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Cato\'s recipes
#1
I have been wanting to try some of Cato's recipes for a long time. Because I'm completely inexperienced and not much of a cook I thought I'd try his recipe for libum, which is nice and simple.

Quote:Recipe for libum: Bray 2 pounds of cheese thoroughly in a mortar; when it is thoroughly macerated, add 1 pound of wheat flour, or, if you wish the cake to be more dainty, 1/2 pound of fine flour, and mix thoroughly with the cheese. Add 1 egg, and work the whole well. Pat out a loaf, place on leaves, and bake slowly on a warm hearth under a crock.

But I've immediately run into a problem. What kind of cheese should I use? I see modern versions of this recipe say ricotta, but I don't know where this comes from. I know some people make their own Roman cheese, but I don't want to get too fancy until I figure out what I'm doing.

Are there any suggestions of a cheese I can buy to use in this recipe?
David J. Cord
http://www.davidcord.com
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#2
After my experiment I have come to the conclusion that libum tastes terrible.
David J. Cord
http://www.davidcord.com
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#3
Which cheese did you go for? And why was it terrible??
Moi Watson

Life should NOT be a journey to the grave with the intention of arriving safely in an attractive and well preserved body, but rather to skid in sideways, Merlot in one hand, Cigar in the other; body thoroughly used up, totally worn out, and screaming "WOO HOO, what a ride!
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#4
You might want to try feta, it should work better with that.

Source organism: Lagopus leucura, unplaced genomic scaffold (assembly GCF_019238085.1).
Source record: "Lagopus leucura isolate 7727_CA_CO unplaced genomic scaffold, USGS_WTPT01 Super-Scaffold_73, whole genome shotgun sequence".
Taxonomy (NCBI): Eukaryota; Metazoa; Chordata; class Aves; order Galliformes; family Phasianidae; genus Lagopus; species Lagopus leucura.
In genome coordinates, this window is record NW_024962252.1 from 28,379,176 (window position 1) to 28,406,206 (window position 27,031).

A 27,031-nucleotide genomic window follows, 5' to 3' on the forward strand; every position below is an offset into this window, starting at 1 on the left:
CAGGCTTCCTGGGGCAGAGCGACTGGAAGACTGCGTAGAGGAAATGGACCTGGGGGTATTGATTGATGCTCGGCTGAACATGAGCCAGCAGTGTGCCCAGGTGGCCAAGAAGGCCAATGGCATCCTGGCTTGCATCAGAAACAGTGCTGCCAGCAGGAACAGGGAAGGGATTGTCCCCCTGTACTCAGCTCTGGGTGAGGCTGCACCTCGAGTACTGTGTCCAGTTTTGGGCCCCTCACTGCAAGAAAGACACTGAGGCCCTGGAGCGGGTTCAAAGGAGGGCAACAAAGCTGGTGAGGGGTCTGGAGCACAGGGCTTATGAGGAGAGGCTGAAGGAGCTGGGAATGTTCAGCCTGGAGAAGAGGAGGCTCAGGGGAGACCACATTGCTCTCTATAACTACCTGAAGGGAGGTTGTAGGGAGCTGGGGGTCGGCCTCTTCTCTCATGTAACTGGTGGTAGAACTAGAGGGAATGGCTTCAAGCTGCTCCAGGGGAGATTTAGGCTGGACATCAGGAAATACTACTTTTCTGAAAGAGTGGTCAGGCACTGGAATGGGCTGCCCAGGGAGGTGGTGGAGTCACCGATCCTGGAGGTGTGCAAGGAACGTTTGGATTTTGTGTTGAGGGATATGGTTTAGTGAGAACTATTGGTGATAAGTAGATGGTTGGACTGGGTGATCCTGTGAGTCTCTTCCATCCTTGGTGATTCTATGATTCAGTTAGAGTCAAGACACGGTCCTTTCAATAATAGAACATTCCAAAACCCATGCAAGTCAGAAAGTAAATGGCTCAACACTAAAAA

Ah yes, and dont forget the oil... even though he does not mention it...

Its the same with falernian wine.... would you really sail out to sea a few miles to drop an amphora into it and with that water make the wine ?

M.VIB.M.
Bushido wa watashi no shuukyou de gozaru.

Katte Kabuto no O wo shimeyo!

H.J.Vrielink.
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#5
Ricotta is thoroughly ancient, and is surely one of the cheeses that the people in ancient times made. [note: not spoken as a historian, but someone who has made a few cheeses'] Ricotta is made from the nearly clear liquid (whey) that is left after making Mozzarella, for example, from whole milk. I won't send a recipe for the cheese, but it's easy to find. Some minor equipment is needed, a few supplies and a couple of tools, but all are available from ordinary food and cookware sources. Probably, you have some of these already in your kitchen. Be sure you have a GOOD thermometer to monitor the temperature of the liquids. That's pretty important for all sorts of specific cooking.

That cheese should be available at your grocery store, so you could experiment with commercial stuff first....
M. Demetrius Abicio
(David Wills)

Saepe veritas est dura.
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#6
I used ricotta. 95% of the places I looked suggested it. What sealed the deal was an Italian blog that quite impressively broke down the Latin language in the recipe. (For instance, it thought libum was made in smaller rolls because they were called "tastes.") It suggested ricotta.

Perhaps "terrible" is too strong a term, but it certainly didn't taste good. It tasted a bit like flour-flavoured ricotta, which makes perfect sense if you look at the ingredients and their proportions to each other. They didn't look very appetising either. My wife declined to even taste one. :lol:

I noticed that in most of the modern versions they add some ingredients. Even the big Italian commentary added salt to its recipe. Many also cut down the amount of cheese and increase the amount of flour.
David J. Cord
http://www.davidcord.com
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#7
To me, ricotta is almost tasteless. But layer it between spicy marinara sauce, mozzarella and lasagna noodles and you've got something!

OK, OK. A little salt might bring out a flavor, or maybe some dried oregano or basil. Is it Cato's recipe? Probably not, but it's sure the Romans used spices in cooking, and all recipes are modified everywhere at the whim or taste of the cook.
M. Demetrius Abicio
(David Wills)

Saepe veritas est dura.
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#8
The next one of Cato's recipes I tried was the savillium, which is basically the libum with honey and poppy seeds. I liked this much better. The contrast in taste between the honey and the "flour-flavoured ricotta" is actually quite good.

This one is recommended!
David J. Cord
http://www.davidcord.com
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